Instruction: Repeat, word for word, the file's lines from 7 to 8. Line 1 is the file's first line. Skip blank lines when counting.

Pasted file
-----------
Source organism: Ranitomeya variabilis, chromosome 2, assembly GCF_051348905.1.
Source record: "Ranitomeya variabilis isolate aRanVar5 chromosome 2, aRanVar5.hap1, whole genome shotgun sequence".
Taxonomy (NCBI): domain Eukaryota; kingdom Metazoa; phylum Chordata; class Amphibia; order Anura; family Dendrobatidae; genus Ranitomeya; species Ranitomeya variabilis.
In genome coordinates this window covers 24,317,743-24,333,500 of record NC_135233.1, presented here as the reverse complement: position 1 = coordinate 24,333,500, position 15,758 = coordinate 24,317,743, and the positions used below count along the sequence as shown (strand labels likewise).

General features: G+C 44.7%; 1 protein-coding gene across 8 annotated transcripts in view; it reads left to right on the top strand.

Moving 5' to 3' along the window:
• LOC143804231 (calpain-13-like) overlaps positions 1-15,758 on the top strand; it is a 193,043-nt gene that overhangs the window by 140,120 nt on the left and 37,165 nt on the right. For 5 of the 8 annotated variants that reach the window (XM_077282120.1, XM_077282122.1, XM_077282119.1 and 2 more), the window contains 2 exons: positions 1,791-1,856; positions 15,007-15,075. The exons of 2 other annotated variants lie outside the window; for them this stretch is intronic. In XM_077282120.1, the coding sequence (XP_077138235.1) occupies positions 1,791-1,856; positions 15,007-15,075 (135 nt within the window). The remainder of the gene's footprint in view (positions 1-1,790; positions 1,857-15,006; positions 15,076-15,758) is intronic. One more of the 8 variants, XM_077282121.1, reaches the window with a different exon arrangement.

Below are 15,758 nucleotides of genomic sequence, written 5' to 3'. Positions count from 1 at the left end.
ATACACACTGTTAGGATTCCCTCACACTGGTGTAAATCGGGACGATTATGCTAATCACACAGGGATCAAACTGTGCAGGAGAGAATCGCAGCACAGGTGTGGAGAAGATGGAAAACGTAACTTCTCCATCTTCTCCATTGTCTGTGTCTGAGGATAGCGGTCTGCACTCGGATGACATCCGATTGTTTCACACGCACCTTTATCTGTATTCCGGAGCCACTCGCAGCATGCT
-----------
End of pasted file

• LOC143804231 (calpain-13-like) overlaps positions 1-15,758 on the top strand; it is a 193,043-nt gene that overhangs the window by 140,120 nt on the left and 37,165 nt on the right. For 5 of the 8 annotated variants that reach the window (XM_077282120.1, XM_077282122.1, XM_077282119.1 and 2 more), the window contains 2 exons: positions 1,791-1,856; positions 15,007-15,075. The exons of 2 other annotated variants lie outside the window; for them this stretch is intronic. In XM_077282120.1, the coding sequence (XP_077138235.1) occupies positions 1,791-1,856; positions 15,007-15,075 (135 nt within the window). The remainder of the gene's footprint in view (positions 1-1,790; positions 1,857-15,006; positions 15,076-15,758) is intronic. One more of the 8 variants, XM_077282121.1, reaches the window with a different exon arrangement.

Below are 15,758 nucleotides of genomic sequence, written 5' to 3'. Positions count from 1 at the left end.